If you do decide to take the Westmost route to the Locks (W Goverment Way/32nd Ave W) please be aware that the turn just before the railroad overpass is every bit as sharp as it appears on the map...
    Thanks, lots of great options to string some rides together and access the water. I didn't know about the skybridge down Bell. We'll probably head toward Seattle Center first, and save Pikes Market/area for another trip - perhaps even on foot. We've been there, but it's been years.

    Comfort in traffic is the issue. I've done plenty of riding in small towns/rural settings, ridden parts of the Oregon Coast, but urban riding is a whole different animal. I'm trying to take it on in small increments. Eastlake Ave. scared the crap out of me the first time I rode it. Now it doesn't bother me. Not that I've been on the street during rush hour.

    Per the route to Ballard, I was looking at 20th to Gilman - Government way, then looks like a path drops down towards the locks. Is it a better route along 32nd?
    Dance like no one is watching. Sing like no one is listening. Love like you've never been hurt and live like it's heaven on Earth.
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  12. #12
    billy chuck eschlwc's Avatar
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    my suggestions

    - stay on the bike route per google maps.
    - if taking the fremont bridge, use dexter.
    - if taking the ballard bridge, use the waterfront trail (myrtle edwards through the train yard).
    - i always take fifth ave (under the monorail) when heading south, downtown.
    - heading north, i take third.
    - forrest's seward park suggestion is a dandy one.
    - that west seattle lighthouse is hard to get to. the better one is in discovery park. but that's one helluva hill climbing back up.
    - carkeek and golden gardens parks are fun trips.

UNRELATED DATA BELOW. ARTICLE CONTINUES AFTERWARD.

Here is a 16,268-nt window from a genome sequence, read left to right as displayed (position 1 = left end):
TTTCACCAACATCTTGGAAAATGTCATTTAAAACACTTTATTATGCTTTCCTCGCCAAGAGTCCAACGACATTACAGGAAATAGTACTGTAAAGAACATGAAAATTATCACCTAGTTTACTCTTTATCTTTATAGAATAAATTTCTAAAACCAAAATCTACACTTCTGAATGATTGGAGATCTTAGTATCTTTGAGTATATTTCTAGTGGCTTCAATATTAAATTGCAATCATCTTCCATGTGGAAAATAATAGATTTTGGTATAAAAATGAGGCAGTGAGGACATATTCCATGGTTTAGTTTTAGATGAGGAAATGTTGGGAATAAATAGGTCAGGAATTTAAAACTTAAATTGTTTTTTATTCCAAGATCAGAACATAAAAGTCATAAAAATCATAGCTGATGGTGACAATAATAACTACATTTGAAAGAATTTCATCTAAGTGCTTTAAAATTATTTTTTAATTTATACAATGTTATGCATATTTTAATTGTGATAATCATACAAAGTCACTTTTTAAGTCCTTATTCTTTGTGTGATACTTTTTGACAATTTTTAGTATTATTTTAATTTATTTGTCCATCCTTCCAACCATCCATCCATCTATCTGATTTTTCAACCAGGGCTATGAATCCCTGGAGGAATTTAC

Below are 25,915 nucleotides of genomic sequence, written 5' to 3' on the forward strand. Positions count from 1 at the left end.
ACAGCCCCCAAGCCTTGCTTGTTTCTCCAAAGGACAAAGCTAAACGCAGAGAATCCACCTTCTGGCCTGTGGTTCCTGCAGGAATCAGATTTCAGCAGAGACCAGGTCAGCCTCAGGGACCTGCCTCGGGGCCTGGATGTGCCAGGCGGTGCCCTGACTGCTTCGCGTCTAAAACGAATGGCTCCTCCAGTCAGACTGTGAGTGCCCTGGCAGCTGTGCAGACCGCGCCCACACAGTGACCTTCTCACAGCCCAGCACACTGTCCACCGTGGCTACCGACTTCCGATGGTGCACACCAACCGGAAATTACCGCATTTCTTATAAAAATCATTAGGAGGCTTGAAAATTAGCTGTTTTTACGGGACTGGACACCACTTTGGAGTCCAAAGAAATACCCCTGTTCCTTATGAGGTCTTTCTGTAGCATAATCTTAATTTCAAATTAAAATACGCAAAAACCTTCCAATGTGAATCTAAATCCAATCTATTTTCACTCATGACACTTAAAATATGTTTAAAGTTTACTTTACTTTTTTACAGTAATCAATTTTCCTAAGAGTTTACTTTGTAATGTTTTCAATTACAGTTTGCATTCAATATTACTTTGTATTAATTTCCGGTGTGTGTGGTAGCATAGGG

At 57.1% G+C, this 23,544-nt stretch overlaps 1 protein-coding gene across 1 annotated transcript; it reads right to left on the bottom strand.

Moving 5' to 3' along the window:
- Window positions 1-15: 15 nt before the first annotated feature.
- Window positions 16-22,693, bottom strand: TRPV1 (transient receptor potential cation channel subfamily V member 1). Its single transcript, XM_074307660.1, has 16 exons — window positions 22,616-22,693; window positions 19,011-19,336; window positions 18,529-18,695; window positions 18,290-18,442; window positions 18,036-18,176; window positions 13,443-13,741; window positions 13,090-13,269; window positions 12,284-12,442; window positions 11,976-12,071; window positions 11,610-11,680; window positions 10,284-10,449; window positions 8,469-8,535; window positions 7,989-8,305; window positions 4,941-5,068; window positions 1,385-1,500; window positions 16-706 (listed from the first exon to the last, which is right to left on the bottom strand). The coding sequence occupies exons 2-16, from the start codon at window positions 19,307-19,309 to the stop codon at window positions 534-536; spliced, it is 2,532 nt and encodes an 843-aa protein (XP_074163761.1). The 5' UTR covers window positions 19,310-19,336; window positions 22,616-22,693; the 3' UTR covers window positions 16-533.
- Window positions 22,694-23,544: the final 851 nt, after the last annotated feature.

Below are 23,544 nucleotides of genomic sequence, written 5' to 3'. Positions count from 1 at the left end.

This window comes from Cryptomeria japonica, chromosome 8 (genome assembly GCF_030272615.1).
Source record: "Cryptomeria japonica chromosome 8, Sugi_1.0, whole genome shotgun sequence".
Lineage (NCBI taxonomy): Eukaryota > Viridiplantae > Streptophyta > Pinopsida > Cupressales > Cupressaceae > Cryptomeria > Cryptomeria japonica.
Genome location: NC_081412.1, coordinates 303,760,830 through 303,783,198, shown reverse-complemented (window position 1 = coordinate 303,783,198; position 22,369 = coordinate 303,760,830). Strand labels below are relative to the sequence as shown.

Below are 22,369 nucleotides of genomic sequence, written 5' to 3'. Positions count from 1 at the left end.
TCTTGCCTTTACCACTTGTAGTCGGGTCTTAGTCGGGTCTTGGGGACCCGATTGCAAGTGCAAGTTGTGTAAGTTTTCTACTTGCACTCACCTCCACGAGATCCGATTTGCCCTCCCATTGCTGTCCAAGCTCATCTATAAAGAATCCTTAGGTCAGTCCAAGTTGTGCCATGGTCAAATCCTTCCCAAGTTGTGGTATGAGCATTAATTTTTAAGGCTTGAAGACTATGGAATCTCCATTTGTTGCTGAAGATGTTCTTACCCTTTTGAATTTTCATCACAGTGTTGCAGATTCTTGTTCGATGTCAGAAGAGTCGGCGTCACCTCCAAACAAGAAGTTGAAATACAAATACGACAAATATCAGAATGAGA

- or take the bg trail up to the top of lake washington.
    - stop in chinatown and get a vietnamese sandwich for the road!

    sunday should be like today -- beautiful!

  13. #13
    Senior Member Seattle Forrest's Avatar
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    Quote Originally Posted by percy kittens View Post
    When you get tired of Ballard head on over to West Seattle. From REI to the Lighthouse is 18 miles round trip. The detoured waterfront path is a bit skewy but you'll find your way around. It's quite purty. For this north-westerner, I need to see a pretty watery non-urban view especially during wintery Winter McWinterson.
    Hi, Percy!

    This is great advice. There's a "second" / "lower" West Seattle Bridge with a sidewalk for bikes, very easy and relaxed. You can take a right immediately and follow the waterfront opposite of downtown, go through a park where you're likely to see scuba divers, cruise Alki, see lots of tidewater and far-off land, have a great view of the Olympics.

    I haven't done that ride in a couple years. Thanks for the reminder! It's really lovely and I should go enjoy it.
    Don't believe everything you think.

  14. #14
    Senior Member mudmouse's Avatar
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    Quote Originally Posted by eschlwc View Post
    my suggestions

    - stay on the bike route per google maps.
    - if taking the fremont bridge, use dexter.
    - if taking the ballard bridge, use the waterfront trail (myrtle edwards through the train yard).
    - i always take fifth ave (under the monorail) when heading south, downtown.
    - heading north, i take third.
    - forrest's seward park suggestion is a dandy one.
    - that west seattle lighthouse is hard to get to. the better one is in discovery park. but that's one helluva hill climbing back up.
    - carkeek and golden gardens parks are fun trips.
    - or take the bg trail up to the top of lake washington.
    - stop in chinatown and get a vietnamese sandwich for the road!